So much has happened to obscure the real nature of the crisis the nation faced on September 11, 2001, as well as the remarkable solidarity shown by the American people in the aftermath, that it is hard to believe it has been only four years since Al Qaeda terrorists flew hijacked planes into the World Trade Center and the Pentagon.
In response to the attacks, the nation came together in a rare and inspiring way. Despite the bitterly disputed 2000 presidential election, Democrats rallied behind President George W. Bush, supporting him in nearly every initiative touching on national security. When the decision was made to invade Afghanistan and dislodge the Taliban regime sheltering Al Qaeda, the president rightly had the support of a united nation and people across the world. Our cause was just and our means proportionate.
Today, two and a half years into the U.S. invasion and occupation of Iraq, the United States is distrusted abroad and deeply divided at home. Cindy Sheehan and other parents, who count their sons or daughters among the nearly 1,900 American dead in this unnecessary war, are encamped outside the president’s Texas ranch. Sheehan has inspired people to ask the right questions: Why did we invade Iraq, and why are we still there? Why are such a small number of Americans bearing the burden of this war? Does the president have a realistic plan to bring stability to Iraq? Or has he launched the nation on a debilitating crusade based on little more than the conceit that the United States knows what’s right and best for all people?
While Sheehan carried on her vigil, Bush spoke to veterans’ and military groups, unveiling yet another novel justification for the war: now we are fighting to “honor” the sacrifice of Americans who have already died. Meanwhile, it looks as if Iraq is headed for fragmentation and civil war, precisely the outcome Bush insisted the occupation was intended to prevent. It is an outcome the president’s critics foresaw from the very beginning, only to be denounced as appeasers.
Why is the nation divided against itself? Because President Bush insisted on drawing the wrong, and the most politically self-serving, lessons from September 11. A new book, What Is Life Worth? The Unprecedented Effort to Compensate the Victims of 9/11 (Public Affairs), written by Kenneth R. Feinberg, helps us recall what the real lessons of that trauma are. Only days after 9/11, Congress created a Victims Compensation Fund. Feinberg, a mediation expert, was selected to administer it. The statute gave Feinberg unusual authority and discretion in determining what to pay claimants, and he eventually awarded more than $7 billion. All those who lost loved ones or survived the attacks, regardless of nationality or immigrant status, were eligible for compensation. In the end, 5,560 claims were settled, the median award being just under $1.7 million. As Feinberg writes, this extraordinary act of generosity was “an expression of the collective cohesive spirit of the nation,” an instance where we “respond as one people in a collective demonstration of united national purpose.”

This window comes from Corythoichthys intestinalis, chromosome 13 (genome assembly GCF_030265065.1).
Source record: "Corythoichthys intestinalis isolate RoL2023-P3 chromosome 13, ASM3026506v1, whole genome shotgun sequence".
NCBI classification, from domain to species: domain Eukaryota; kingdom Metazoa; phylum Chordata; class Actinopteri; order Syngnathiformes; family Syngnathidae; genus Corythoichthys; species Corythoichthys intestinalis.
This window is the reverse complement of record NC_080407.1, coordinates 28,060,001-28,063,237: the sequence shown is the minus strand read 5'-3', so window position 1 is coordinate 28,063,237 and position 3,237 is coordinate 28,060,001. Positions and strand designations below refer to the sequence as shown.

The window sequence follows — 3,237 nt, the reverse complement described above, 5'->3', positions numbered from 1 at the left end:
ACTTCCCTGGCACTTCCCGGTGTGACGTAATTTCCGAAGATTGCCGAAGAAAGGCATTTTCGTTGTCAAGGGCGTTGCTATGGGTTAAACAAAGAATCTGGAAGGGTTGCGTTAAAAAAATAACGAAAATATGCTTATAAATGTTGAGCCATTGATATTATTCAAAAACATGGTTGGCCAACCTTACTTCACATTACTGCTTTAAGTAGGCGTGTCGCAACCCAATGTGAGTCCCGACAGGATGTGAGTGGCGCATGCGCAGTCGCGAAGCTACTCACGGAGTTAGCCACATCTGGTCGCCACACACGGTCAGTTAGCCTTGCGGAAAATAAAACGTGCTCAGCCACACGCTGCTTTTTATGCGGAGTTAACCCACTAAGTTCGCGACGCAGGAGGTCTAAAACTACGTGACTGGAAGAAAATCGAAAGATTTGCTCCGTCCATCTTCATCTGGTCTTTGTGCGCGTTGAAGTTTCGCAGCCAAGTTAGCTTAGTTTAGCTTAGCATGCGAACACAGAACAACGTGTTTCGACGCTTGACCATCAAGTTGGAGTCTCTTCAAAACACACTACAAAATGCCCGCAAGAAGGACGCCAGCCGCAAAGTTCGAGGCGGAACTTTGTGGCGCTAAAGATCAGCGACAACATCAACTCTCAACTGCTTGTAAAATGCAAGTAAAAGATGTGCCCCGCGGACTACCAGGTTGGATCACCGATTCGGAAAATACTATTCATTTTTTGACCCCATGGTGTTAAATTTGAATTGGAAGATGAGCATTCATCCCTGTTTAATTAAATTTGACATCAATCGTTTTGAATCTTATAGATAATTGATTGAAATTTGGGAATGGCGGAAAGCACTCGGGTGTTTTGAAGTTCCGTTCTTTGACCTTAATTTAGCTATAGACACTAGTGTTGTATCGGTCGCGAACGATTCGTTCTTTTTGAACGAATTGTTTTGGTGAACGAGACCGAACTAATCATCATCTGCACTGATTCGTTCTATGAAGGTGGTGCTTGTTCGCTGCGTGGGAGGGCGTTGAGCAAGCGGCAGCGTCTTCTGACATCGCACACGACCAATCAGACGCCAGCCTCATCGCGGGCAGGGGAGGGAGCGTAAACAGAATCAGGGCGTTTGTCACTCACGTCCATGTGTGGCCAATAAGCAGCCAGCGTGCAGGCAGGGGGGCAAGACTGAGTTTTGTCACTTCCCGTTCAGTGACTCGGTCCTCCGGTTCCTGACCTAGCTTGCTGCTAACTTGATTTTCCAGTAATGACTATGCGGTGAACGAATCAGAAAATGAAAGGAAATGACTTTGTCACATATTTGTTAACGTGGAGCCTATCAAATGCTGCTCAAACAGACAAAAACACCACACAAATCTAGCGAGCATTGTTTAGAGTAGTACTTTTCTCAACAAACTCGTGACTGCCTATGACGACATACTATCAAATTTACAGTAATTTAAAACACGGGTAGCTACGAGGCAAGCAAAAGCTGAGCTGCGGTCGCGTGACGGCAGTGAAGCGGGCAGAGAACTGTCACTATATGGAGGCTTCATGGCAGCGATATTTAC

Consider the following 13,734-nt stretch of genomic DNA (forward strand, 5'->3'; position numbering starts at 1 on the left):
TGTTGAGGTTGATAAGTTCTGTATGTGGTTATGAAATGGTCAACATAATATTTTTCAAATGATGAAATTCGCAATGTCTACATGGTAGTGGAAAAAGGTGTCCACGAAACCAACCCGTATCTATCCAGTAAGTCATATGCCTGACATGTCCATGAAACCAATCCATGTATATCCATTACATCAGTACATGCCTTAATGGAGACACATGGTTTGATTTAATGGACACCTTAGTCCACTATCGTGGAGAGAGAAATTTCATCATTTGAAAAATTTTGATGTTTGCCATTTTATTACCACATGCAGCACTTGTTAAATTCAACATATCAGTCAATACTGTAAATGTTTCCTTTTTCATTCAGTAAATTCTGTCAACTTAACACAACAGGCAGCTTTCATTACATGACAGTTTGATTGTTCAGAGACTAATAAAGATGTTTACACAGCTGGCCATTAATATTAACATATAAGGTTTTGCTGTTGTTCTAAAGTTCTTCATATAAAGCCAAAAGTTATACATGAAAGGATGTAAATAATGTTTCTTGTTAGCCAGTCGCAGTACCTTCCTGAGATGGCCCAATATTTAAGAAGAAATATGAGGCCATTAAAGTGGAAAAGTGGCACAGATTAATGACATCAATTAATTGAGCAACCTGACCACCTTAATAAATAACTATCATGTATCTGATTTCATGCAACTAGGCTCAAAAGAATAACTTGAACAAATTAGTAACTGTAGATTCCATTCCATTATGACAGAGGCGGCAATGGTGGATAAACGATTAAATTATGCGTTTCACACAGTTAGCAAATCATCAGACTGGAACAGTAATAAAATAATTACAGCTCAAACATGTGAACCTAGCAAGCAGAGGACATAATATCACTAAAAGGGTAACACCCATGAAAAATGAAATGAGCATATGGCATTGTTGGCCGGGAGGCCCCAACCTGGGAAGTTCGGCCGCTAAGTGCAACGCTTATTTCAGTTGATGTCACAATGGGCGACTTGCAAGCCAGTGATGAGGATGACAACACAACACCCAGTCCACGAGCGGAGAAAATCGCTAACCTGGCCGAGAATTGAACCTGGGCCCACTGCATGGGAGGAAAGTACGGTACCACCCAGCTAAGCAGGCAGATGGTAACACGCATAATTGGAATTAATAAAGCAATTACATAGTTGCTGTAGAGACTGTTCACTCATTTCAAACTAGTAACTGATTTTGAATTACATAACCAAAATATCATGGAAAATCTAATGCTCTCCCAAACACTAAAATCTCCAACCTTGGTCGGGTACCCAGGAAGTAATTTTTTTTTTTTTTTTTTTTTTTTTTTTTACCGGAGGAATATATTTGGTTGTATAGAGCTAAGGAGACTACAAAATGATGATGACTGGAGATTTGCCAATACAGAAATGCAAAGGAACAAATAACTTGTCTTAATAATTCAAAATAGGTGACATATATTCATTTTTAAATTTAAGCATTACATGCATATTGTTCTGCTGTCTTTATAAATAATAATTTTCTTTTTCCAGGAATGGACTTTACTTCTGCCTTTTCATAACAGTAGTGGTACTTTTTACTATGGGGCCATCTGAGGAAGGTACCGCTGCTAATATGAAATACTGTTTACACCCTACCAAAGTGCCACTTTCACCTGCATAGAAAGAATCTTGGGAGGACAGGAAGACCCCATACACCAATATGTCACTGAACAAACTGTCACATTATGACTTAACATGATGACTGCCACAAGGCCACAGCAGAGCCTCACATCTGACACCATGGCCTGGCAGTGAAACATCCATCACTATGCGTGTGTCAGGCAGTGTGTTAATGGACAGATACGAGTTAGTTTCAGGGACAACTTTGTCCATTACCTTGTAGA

Still, the fund was controversial because its purpose was also to shield the airline industry from lawsuits. As Feinberg points out, however, the prospect of winning a suit for damages in a terrorist attack was virtually nil. Moreover, suits might take ten years to resolve. The fund offered survivors a guaranteed award and an expedited process. As it turned out, despite initial hostility and skepticism, 97 percent of those eligible participated. In the end, most praised the fund’s work.
Feinberg draws a moving portrait of those who lost loved ones. As he candidly admits, administering the fund changed his own life, making him at once more fatalistic and more empathetic. Despite the “success” of the fund, however, Feinberg argues against mounting a similar effort again. The great flaw in the fund’s design was the requirement by Congress that Feinberg distinguish among heirs according to economic loss. In short, that meant the widows of firefighters might receive significantly smaller awards than the widows of bond traders. Feinberg recognized the inherent unfairness of such a system, and did all he could to “narrow the gap” between high and low settlements. In the end, he came to believe that if government compensates terrorist victims in the future, awards should be the same for all.
Feinberg reminds us of the egalitarian nature of citizenship, and of the democratic instinct itself. That egalitarian impulse, if engaged with honesty and imagination, can draw a diverse, contentious, and economically stratified people together in pursuit of a common end. In a time of national emergency, a democratic leader’s foremost responsibility is to act in a way that unites the nation, a responsibility this president has failed to meet in both his justification and conduct of the Iraq war. The nation, and the victims of 9/11, deserve better. So do the troops who have died in Iraq. n
August 30, 2005